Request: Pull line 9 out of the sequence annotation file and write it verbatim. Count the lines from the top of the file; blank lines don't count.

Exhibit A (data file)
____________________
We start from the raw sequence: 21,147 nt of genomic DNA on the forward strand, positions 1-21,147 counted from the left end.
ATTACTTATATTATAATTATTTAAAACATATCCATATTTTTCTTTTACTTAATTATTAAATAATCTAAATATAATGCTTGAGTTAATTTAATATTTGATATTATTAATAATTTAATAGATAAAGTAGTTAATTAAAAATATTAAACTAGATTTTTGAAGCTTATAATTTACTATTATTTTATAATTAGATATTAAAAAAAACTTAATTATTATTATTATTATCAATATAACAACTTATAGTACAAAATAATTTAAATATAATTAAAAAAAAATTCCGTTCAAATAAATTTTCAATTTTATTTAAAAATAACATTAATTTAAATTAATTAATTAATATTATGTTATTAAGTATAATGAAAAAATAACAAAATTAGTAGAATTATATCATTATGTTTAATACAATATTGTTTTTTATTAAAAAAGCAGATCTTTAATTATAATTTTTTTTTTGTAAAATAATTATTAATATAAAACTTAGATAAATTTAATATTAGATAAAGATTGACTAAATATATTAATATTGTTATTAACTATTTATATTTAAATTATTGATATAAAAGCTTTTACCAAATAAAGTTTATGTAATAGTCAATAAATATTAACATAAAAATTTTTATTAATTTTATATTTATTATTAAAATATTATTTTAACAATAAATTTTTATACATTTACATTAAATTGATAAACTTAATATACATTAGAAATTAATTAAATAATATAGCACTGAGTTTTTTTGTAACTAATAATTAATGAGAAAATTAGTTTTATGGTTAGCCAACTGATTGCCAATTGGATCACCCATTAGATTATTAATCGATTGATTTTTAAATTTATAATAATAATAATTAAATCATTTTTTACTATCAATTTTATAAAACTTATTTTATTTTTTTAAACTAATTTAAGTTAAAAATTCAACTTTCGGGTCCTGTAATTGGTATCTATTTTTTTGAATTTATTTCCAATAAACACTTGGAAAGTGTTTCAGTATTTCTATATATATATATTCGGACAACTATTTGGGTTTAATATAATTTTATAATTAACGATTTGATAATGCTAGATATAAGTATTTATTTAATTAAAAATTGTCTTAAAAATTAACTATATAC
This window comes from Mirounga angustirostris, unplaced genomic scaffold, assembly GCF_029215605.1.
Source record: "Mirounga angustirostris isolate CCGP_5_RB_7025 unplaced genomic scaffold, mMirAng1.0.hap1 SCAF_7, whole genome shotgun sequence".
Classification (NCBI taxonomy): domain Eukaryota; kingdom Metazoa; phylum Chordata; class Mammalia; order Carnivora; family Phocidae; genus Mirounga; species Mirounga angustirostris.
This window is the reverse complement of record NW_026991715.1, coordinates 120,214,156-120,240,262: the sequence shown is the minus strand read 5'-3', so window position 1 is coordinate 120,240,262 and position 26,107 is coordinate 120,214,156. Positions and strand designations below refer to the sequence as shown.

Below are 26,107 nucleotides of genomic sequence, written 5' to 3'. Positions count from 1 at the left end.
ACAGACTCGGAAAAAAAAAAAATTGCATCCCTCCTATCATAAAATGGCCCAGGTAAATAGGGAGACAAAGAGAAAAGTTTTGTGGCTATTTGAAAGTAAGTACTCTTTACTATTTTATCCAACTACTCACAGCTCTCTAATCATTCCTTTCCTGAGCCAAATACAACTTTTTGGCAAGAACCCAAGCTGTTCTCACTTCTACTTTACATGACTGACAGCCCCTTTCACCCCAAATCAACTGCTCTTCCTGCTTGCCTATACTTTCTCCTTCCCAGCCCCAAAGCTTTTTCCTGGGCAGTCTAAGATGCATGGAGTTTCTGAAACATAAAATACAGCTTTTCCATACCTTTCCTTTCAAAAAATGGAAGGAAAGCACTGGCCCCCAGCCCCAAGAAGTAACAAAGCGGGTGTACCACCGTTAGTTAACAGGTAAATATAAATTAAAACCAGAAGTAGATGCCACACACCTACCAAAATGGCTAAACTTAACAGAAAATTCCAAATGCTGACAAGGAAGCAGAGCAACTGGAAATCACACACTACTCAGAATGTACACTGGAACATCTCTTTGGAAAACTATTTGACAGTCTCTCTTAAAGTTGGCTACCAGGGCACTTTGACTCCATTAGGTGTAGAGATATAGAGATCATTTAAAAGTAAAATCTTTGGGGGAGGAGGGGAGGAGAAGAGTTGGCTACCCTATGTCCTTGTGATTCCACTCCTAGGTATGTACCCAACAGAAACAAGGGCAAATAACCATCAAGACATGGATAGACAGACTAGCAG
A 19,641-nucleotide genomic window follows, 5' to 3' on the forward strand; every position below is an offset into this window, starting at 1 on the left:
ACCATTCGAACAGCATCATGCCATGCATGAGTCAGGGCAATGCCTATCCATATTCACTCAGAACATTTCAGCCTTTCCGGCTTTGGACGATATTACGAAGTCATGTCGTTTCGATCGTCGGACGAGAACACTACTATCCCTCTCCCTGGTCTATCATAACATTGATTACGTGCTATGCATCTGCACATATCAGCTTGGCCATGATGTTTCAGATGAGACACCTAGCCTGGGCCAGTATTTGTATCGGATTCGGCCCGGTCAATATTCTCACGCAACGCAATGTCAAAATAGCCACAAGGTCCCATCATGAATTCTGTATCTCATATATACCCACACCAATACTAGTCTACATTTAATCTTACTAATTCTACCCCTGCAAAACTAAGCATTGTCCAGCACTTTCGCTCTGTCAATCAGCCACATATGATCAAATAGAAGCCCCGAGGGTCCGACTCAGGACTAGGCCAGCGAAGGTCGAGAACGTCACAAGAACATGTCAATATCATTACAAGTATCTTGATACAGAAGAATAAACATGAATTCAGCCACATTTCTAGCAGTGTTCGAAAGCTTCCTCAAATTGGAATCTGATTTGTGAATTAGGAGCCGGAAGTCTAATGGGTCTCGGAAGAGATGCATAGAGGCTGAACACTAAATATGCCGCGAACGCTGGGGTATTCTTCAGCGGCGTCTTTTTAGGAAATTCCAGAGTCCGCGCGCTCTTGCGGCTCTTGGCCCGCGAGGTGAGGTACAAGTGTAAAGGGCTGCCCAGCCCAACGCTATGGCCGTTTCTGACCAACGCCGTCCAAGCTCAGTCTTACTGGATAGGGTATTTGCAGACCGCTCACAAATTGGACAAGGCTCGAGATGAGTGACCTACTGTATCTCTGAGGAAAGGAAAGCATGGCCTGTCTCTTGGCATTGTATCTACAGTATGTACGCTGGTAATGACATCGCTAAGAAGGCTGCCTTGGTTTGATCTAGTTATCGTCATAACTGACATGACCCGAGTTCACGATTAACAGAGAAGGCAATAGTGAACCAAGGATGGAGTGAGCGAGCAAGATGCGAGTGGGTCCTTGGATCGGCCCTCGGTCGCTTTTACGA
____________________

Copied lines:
A 19,641-nucleotide genomic window follows, 5' to 3' on the forward strand; every position below is an offset into this window, starting at 1 on the left: